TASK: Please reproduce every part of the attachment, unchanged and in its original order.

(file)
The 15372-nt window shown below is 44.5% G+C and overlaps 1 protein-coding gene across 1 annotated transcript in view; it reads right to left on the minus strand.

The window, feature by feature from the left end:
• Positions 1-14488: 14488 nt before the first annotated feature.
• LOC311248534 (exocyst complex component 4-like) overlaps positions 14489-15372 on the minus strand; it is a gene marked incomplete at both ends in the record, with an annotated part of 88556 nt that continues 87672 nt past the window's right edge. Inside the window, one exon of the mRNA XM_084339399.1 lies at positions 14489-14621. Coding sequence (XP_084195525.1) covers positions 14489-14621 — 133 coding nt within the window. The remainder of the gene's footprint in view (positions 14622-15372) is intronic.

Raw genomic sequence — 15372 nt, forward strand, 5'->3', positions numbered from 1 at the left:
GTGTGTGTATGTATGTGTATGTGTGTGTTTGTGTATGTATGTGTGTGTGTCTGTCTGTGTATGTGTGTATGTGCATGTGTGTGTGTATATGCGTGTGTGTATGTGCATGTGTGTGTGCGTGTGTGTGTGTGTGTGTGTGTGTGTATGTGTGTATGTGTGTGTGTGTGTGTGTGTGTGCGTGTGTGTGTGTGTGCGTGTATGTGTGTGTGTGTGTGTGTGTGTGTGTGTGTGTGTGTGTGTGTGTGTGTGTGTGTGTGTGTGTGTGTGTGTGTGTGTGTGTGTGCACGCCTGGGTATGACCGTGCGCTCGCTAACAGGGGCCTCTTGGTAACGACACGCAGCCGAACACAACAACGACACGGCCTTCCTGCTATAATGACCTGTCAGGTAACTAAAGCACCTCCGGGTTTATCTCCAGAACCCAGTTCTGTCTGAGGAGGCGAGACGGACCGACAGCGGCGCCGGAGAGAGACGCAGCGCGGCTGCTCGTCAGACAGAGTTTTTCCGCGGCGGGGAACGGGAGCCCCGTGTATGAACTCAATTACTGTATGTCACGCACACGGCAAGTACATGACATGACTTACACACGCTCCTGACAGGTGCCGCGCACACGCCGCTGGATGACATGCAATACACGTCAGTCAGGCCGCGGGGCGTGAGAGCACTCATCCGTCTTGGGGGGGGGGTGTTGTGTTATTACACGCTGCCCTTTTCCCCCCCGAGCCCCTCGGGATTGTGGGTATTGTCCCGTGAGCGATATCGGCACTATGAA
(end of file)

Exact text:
The 15372-nt window shown below is 44.5% G+C and overlaps 1 protein-coding gene across 1 annotated transcript in view; it reads right to left on the minus strand.

The window, feature by feature from the left end:
• Positions 1-14488: 14488 nt before the first annotated feature.
• LOC311248534 (exocyst complex component 4-like) overlaps positions 14489-15372 on the minus strand; it is a gene marked incomplete at both ends in the record, with an annotated part of 88556 nt that continues 87672 nt past the window's right edge. Inside the window, one exon of the mRNA XM_084339399.1 lies at positions 14489-14621. Coding sequence (XP_084195525.1) covers positions 14489-14621 — 133 coding nt within the window. The remainder of the gene's footprint in view (positions 14622-15372) is intronic.

Raw genomic sequence — 15372 nt, forward strand, 5'->3', positions numbered from 1 at the left:
GTGTGTGTATGTATGTGTATGTGTGTGTTTGTGTATGTATGTGTGTGTGTCTGTCTGTGTATGTGTGTATGTGCATGTGTGTGTGTATATGCGTGTGTGTATGTGCATGTGTGTGTGCGTGTGTGTGTGTGTGTGTGTGTGTGTATGTGTGTATGTGTGTGTGTGTGTGTGTGTGTGCGTGTGTGTGTGTGTGCGTGTATGTGTGTGTGTGTGTGTGTGTGTGTGTGTGTGTGTGTGTGTGTGTGTGTGTGTGTGTGTGTGTGTGTGTGTGTGTGTGTGTGTGCACGCCTGGGTATGACCGTGCGCTCGCTAACAGGGGCCTCTTGGTAACGACACGCAGCCGAACACAACAACGACACGGCCTTCCTGCTATAATGACCTGTCAGGTAACTAAAGCACCTCCGGGTTTATCTCCAGAACCCAGTTCTGTCTGAGGAGGCGAGACGGACCGACAGCGGCGCCGGAGAGAGACGCAGCGCGGCTGCTCGTCAGACAGAGTTTTTCCGCGGCGGGGAACGGGAGCCCCGTGTATGAACTCAATTACTGTATGTCACGCACACGGCAAGTACATGACATGACTTACACACGCTCCTGACAGGTGCCGCGCACACGCCGCTGGATGACATGCAATACACGTCAGTCAGGCCGCGGGGCGTGAGAGCACTCATCCGTCTTGGGGGGGGGGTGTTGTGTTATTACACGCTGCCCTTTTCCCCCCCGAGCCCCTCGGGATTGTGGGTATTGTCCCGTGAGCGATATCGGCACTATGAA